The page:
Life at Abbottabad, where Islamist militant group Al-Qaida's former leader, the dreaded Osama bin Laden, was finally killed, has returned to normal. The terrorist leader was killed in a firefight with US forces on2 May, in a large mansion in the town, which is in north-west Pakistan. The mansion was later demolished

Despite the administration of US President Barack Obama refusing to release photographs or DNA evidence of a dead bin Laden, the town where he died suddenly gained worldwide attention. Furthermore, the controversy surrounding his dead body - reportedly buried at sea - was cleared only when the terrorist group confirmed his death, on 6 May.

The US government faced, and continues, to face criticism over the potential violation of several tenets of international law concerning the legal and ethical aspects of killing. Amnesty International asked US and Pakistani authorities to clarify aspects of the operation.

"We are seeking information from the US and Pakistani authorities on how many people were in the compound at the time of the operation, what happened to them and specifically what is the status and current whereabouts of the survivors," Claudio Cordone, Senior Director at Amnesty International, said in a statement issued on 4 May.

The Senior Director also said the White House had been quoted as saying bin Laden was unarmed; if that was indeed true, Amnesty argued, the circumstances of his killings were questionable.

"Given that he was not armed, it is not clear how he resisted arrest and whether an attempt was made to capture him rather than kill him," Cordone explained.

Meanwhile, back in Abbottabad, a year after the raid and killing of the mastermind of the 9/11 attacks on the US' World Trade Center, residents have gone back to leading usual quiet lives, in what is actually a picturesque, mountain town.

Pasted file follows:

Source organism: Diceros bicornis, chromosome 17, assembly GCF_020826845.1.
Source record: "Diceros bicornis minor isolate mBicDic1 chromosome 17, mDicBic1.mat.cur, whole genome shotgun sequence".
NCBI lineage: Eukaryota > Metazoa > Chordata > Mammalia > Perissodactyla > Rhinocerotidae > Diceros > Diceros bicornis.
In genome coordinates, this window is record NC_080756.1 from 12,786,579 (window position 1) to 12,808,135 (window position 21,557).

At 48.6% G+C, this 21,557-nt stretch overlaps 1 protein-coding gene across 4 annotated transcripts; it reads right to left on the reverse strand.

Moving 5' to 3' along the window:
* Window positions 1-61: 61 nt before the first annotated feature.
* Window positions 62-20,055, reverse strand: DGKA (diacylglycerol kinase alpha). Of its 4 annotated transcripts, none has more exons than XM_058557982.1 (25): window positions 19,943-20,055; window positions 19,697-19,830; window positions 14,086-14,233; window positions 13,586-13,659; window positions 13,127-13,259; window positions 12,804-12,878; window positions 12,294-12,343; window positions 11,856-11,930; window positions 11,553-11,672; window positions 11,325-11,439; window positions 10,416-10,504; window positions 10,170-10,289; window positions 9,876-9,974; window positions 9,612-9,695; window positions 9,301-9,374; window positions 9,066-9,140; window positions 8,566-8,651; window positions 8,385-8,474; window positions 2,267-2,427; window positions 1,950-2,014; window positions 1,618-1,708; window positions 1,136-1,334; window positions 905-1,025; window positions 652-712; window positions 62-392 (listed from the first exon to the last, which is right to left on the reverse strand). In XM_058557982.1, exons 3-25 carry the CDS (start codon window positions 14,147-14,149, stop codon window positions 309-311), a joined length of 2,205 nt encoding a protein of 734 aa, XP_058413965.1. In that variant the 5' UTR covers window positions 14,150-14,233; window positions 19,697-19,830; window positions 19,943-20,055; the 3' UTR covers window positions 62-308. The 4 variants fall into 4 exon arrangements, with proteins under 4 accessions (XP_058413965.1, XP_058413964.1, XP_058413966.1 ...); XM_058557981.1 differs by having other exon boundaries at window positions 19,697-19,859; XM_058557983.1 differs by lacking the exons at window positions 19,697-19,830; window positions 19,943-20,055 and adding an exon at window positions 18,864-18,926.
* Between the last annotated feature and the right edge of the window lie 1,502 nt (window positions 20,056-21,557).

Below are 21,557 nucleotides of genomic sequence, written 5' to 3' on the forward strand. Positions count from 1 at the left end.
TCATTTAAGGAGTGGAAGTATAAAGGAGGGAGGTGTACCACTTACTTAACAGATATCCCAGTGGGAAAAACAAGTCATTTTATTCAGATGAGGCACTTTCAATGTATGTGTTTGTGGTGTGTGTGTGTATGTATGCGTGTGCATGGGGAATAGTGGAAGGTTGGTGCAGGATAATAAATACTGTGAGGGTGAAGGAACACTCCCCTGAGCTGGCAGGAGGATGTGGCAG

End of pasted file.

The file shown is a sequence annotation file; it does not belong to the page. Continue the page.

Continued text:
Check out some photos of Abbottabad and the demolished compound where bin Laden was killed.

A combination photograph shows Osama bin Laden's compound in Abbottabad, Pakistan, on two different dates, in this May 5, 2011 file picture (top) after a United States military raid that resulted in his death and April 22, 2012 (bottom) almost a year later.REUTERS/Akhtar Soomro
An elderly man rides a donkey along a road in the outskirt of Abbottabad April 20, 2012.REUTERS/Akhtar Soomro
Children play cricket in the rain on the demolished site of the compound of Osama bin Laden, in Abbottabad April 20, 2012.REUTERS/Akhtar Soomro
Yasir, 12, uses a hammer to break a concrete block to scavenge for iron from the demolished compound of Osama bin Laden in Abbottabad April 22, 2012.REUTERS/Akhtar Soomro
A man with an umbrella guides his herd of goats past a boundary wall of the demolished compound of Osama bin Laden, in Abbottabad April 22, 2012.REUTERS/Akhtar Soomro
A view of a floor of a demolished compound in Abbottabad April 20, 2012, where U.S. Navy SEAL commandos reportedly killed al Qaeda leader Osama bin Laden nearly one year ago on May 2, 2011.REUTERS/Akhtar Soomro
Six-year-old Anum, poses for her uncle for a picture while visiting the site of the demolished compound of Osama bin Laden in Abbottabad April 22, 2012.REUTERS/Akhtar Soomro
Residents offer Friday prayers in an open yard of the Jamia Masjid Mandian in Abbottabad April 20, 2012.REUTERS/Akhtar Soomro
A farmer works in a field on the outskirts of Abbottabad April 22, 2012.REUTERS/Akhtar Soomro
A view of a wholesale vegetable market in Abbottabad April 23, 2012.REUTERS/Akhtar Soomro